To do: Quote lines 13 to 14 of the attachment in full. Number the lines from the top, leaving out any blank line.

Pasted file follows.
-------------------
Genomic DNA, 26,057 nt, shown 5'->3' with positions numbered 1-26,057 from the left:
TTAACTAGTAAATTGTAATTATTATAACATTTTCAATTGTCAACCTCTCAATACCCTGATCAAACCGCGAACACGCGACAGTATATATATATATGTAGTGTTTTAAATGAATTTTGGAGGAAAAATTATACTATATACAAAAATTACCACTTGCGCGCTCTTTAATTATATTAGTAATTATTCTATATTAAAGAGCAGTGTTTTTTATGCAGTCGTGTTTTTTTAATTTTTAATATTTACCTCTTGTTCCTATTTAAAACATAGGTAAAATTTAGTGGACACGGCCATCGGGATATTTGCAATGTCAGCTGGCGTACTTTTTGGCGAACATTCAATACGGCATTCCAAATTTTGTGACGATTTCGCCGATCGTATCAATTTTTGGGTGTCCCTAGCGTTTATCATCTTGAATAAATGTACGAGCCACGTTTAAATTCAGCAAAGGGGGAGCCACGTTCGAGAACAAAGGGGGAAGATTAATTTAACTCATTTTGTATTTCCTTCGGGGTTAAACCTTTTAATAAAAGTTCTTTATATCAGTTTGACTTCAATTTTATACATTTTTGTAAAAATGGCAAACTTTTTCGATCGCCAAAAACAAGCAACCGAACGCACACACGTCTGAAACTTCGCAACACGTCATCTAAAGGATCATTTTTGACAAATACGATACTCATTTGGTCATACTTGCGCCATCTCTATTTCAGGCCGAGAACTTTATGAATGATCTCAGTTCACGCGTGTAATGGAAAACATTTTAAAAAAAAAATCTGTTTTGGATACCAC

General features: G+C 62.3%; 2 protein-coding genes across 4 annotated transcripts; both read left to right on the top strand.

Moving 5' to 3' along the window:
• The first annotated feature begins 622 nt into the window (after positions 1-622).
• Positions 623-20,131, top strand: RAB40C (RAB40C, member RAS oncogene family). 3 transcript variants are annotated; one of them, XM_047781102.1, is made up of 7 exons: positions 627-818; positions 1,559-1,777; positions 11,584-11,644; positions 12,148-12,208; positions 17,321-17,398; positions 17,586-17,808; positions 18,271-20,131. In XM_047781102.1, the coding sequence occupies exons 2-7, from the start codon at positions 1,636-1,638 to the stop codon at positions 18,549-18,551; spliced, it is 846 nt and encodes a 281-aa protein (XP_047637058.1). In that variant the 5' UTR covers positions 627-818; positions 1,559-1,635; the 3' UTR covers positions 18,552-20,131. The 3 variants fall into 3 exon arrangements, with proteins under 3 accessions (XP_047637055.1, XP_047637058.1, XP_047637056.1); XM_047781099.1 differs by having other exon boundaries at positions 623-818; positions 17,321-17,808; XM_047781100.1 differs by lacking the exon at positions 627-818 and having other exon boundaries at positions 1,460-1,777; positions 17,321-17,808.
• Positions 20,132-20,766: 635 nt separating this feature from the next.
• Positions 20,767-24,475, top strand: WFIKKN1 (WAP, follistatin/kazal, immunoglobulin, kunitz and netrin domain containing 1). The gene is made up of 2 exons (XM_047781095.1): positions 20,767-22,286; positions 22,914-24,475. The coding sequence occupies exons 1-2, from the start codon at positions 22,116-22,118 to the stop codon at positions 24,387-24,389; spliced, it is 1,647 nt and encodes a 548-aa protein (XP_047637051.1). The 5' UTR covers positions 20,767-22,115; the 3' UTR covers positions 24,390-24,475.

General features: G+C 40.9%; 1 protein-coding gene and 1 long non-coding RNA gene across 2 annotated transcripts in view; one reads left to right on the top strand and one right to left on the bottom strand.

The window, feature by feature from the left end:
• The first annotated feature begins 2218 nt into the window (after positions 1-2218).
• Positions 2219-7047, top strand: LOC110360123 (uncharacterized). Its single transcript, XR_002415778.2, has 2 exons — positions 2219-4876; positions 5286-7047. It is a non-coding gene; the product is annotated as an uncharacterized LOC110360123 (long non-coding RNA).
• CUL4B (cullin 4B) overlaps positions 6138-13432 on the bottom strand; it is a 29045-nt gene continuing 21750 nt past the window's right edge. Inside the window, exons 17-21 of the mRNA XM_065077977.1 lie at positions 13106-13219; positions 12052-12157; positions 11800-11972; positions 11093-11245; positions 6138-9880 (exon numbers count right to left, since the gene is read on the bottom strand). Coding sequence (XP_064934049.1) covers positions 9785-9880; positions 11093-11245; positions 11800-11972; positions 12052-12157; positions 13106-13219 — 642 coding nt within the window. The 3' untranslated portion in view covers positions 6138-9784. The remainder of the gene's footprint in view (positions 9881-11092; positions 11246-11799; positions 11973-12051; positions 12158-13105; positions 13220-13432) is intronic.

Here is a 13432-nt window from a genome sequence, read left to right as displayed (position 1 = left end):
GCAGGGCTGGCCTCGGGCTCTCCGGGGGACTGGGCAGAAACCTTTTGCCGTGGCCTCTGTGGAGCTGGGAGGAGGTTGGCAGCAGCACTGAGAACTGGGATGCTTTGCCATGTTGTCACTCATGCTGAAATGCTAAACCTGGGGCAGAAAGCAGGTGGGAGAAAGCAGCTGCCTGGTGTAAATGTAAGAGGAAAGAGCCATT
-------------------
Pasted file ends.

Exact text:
• CUL4B (cullin 4B) overlaps positions 6138-13432 on the bottom strand; it is a 29045-nt gene continuing 21750 nt past the window's right edge. Inside the window, exons 17-21 of the mRNA XM_065077977.1 lie at positions 13106-13219; positions 12052-12157; positions 11800-11972; positions 11093-11245; positions 6138-9880 (exon numbers count right to left, since the gene is read on the bottom strand). Coding sequence (XP_064934049.1) covers positions 9785-9880; positions 11093-11245; positions 11800-11972; positions 12052-12157; positions 13106-13219 — 642 coding nt within the window. The 3' untranslated portion in view covers positions 6138-9784. The remainder of the gene's footprint in view (positions 9881-11092; positions 11246-11799; positions 11973-12051; positions 12158-13105; positions 13220-13432) is intronic.

Here is a 13432-nt window from a genome sequence, read left to right as displayed (position 1 = left end):